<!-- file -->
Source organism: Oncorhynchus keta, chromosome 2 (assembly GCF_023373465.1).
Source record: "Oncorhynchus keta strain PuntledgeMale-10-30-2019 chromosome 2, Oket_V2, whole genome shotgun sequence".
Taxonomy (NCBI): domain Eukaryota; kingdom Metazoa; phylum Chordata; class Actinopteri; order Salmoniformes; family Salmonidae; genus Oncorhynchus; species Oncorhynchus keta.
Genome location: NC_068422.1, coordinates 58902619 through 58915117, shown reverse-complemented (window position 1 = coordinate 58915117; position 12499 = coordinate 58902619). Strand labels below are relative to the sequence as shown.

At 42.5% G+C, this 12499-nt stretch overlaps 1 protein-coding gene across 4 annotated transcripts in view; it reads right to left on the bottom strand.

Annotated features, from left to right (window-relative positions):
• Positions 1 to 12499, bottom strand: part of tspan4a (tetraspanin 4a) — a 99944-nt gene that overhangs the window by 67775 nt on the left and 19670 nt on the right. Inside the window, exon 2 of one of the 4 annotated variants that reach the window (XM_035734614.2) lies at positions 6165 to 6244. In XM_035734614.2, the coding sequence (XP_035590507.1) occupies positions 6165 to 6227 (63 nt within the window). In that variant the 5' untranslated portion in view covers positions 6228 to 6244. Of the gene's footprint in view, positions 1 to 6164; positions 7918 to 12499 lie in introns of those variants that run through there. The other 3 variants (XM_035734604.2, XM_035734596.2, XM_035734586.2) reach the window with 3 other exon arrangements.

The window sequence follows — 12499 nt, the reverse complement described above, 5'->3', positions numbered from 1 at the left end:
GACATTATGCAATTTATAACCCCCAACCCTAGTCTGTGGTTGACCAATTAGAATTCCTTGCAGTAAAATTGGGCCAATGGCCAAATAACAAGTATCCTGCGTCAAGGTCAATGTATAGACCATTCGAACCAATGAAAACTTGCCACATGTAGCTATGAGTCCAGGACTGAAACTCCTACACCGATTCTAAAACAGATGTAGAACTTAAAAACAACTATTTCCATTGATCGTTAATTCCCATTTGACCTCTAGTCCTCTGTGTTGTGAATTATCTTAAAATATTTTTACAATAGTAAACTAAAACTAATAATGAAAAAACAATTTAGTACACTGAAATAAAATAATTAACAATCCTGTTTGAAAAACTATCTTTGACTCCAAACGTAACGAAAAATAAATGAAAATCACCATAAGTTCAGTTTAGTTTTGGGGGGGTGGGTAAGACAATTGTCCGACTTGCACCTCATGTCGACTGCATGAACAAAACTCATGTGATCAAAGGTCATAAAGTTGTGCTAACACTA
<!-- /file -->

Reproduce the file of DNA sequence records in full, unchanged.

Source organism: Oncorhynchus keta, chromosome 2 (assembly GCF_023373465.1).
Source record: "Oncorhynchus keta strain PuntledgeMale-10-30-2019 chromosome 2, Oket_V2, whole genome shotgun sequence".
Taxonomy (NCBI): domain Eukaryota; kingdom Metazoa; phylum Chordata; class Actinopteri; order Salmoniformes; family Salmonidae; genus Oncorhynchus; species Oncorhynchus keta.
Genome location: NC_068422.1, coordinates 58902619 through 58915117, shown reverse-complemented (window position 1 = coordinate 58915117; position 12499 = coordinate 58902619). Strand labels below are relative to the sequence as shown.

At 42.5% G+C, this 12499-nt stretch overlaps 1 protein-coding gene across 4 annotated transcripts in view; it reads right to left on the bottom strand.

Annotated features, from left to right (window-relative positions):
• Positions 1 to 12499, bottom strand: part of tspan4a (tetraspanin 4a) — a 99944-nt gene that overhangs the window by 67775 nt on the left and 19670 nt on the right. Inside the window, exon 2 of one of the 4 annotated variants that reach the window (XM_035734614.2) lies at positions 6165 to 6244. In XM_035734614.2, the coding sequence (XP_035590507.1) occupies positions 6165 to 6227 (63 nt within the window). In that variant the 5' untranslated portion in view covers positions 6228 to 6244. Of the gene's footprint in view, positions 1 to 6164; positions 7918 to 12499 lie in introns of those variants that run through there. The other 3 variants (XM_035734604.2, XM_035734596.2, XM_035734586.2) reach the window with 3 other exon arrangements.

The window sequence follows — 12499 nt, the reverse complement described above, 5'->3', positions numbered from 1 at the left end:
GACATTATGCAATTTATAACCCCCAACCCTAGTCTGTGGTTGACCAATTAGAATTCCTTGCAGTAAAATTGGGCCAATGGCCAAATAACAAGTATCCTGCGTCAAGGTCAATGTATAGACCATTCGAACCAATGAAAACTTGCCACATGTAGCTATGAGTCCAGGACTGAAACTCCTACACCGATTCTAAAACAGATGTAGAACTTAAAAACAACTATTTCCATTGATCGTTAATTCCCATTTGACCTCTAGTCCTCTGTGTTGTGAATTATCTTAAAATATTTTTACAATAGTAAACTAAAACTAATAATGAAAAAACAATTTAGTACACTGAAATAAAATAATTAACAATCCTGTTTGAAAAACTATCTTTGACTCCAAACGTAACGAAAAATAAATGAAAATCACCATAAGTTCAGTTTAGTTTTGGGGGGGTGGGTAAGACAATTGTCCGACTTGCACCTCATGTCGACTGCATGAACAAAACTCATGTGATCAAAGGTCATAAAGTTGTGCTAACACTA